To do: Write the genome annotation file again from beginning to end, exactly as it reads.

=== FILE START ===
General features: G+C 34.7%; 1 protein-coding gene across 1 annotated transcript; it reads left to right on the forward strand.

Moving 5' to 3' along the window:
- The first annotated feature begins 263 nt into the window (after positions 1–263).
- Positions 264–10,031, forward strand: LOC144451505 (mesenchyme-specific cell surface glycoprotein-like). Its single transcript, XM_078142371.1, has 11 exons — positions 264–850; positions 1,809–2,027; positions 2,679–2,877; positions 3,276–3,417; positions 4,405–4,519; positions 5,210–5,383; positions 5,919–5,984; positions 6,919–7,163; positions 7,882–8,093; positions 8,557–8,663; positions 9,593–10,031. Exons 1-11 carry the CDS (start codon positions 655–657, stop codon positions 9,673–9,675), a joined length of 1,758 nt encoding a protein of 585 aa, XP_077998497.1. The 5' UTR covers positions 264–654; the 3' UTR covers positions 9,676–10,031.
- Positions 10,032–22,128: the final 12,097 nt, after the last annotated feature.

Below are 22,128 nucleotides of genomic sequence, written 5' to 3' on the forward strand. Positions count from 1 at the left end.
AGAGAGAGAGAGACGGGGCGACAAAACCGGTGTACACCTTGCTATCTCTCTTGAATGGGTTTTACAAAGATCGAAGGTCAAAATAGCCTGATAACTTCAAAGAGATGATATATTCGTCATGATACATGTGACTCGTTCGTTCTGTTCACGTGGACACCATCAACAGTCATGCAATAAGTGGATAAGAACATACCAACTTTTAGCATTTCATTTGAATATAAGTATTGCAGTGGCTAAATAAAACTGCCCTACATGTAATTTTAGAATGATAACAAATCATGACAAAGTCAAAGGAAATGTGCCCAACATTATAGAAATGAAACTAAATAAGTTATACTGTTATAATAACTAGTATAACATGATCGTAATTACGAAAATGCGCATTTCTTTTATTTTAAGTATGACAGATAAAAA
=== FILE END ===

General features: G+C 34.7%; 1 protein-coding gene across 1 annotated transcript; it reads left to right on the forward strand.

Moving 5' to 3' along the window:
- The first annotated feature begins 263 nt into the window (after positions 1–263).
- Positions 264–10,031, forward strand: LOC144451505 (mesenchyme-specific cell surface glycoprotein-like). Its single transcript, XM_078142371.1, has 11 exons — positions 264–850; positions 1,809–2,027; positions 2,679–2,877; positions 3,276–3,417; positions 4,405–4,519; positions 5,210–5,383; positions 5,919–5,984; positions 6,919–7,163; positions 7,882–8,093; positions 8,557–8,663; positions 9,593–10,031. Exons 1-11 carry the CDS (start codon positions 655–657, stop codon positions 9,673–9,675), a joined length of 1,758 nt encoding a protein of 585 aa, XP_077998497.1. The 5' UTR covers positions 264–654; the 3' UTR covers positions 9,676–10,031.
- Positions 10,032–22,128: the final 12,097 nt, after the last annotated feature.

Below are 22,128 nucleotides of genomic sequence, written 5' to 3' on the forward strand. Positions count from 1 at the left end.
AGAGAGAGAGAGACGGGGCGACAAAACCGGTGTACACCTTGCTATCTCTCTTGAATGGGTTTTACAAAGATCGAAGGTCAAAATAGCCTGATAACTTCAAAGAGATGATATATTCGTCATGATACATGTGACTCGTTCGTTCTGTTCACGTGGACACCATCAACAGTCATGCAATAAGTGGATAAGAACATACCAACTTTTAGCATTTCATTTGAATATAAGTATTGCAGTGGCTAAATAAAACTGCCCTACATGTAATTTTAGAATGATAACAAATCATGACAAAGTCAAAGGAAATGTGCCCAACATTATAGAAATGAAACTAAATAAGTTATACTGTTATAATAACTAGTATAACATGATCGTAATTACGAAAATGCGCATTTCTTTTATTTTAAGTATGACAGATAAAAA